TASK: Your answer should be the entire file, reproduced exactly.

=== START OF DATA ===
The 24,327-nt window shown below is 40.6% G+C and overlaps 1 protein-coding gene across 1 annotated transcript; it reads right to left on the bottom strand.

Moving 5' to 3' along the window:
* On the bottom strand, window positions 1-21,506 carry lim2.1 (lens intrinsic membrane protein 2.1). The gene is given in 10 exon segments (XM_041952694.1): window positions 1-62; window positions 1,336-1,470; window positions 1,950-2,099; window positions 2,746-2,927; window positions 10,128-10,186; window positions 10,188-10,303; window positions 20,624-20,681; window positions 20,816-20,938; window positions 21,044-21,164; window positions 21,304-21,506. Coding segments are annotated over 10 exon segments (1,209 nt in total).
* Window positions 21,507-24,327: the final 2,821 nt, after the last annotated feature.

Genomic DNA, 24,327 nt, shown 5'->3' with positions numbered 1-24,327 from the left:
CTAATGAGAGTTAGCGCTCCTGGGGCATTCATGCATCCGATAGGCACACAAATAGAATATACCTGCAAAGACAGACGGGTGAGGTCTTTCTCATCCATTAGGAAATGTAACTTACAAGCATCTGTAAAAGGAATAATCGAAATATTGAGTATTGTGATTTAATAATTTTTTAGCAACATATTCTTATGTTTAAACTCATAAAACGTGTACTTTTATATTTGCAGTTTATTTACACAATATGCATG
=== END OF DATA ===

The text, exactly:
The 24,327-nt window shown below is 40.6% G+C and overlaps 1 protein-coding gene across 1 annotated transcript; it reads right to left on the bottom strand.

Moving 5' to 3' along the window:
* On the bottom strand, window positions 1-21,506 carry lim2.1 (lens intrinsic membrane protein 2.1). The gene is given in 10 exon segments (XM_041952694.1): window positions 1-62; window positions 1,336-1,470; window positions 1,950-2,099; window positions 2,746-2,927; window positions 10,128-10,186; window positions 10,188-10,303; window positions 20,624-20,681; window positions 20,816-20,938; window positions 21,044-21,164; window positions 21,304-21,506. Coding segments are annotated over 10 exon segments (1,209 nt in total).
* Window positions 21,507-24,327: the final 2,821 nt, after the last annotated feature.

Genomic DNA, 24,327 nt, shown 5'->3' with positions numbered 1-24,327 from the left:
CTAATGAGAGTTAGCGCTCCTGGGGCATTCATGCATCCGATAGGCACACAAATAGAATATACCTGCAAAGACAGACGGGTGAGGTCTTTCTCATCCATTAGGAAATGTAACTTACAAGCATCTGTAAAAGGAATAATCGAAATATTGAGTATTGTGATTTAATAATTTTTTAGCAACATATTCTTATGTTTAAACTCATAAAACGTGTACTTTTATATTTGCAGTTTATTTACACAATATGCATG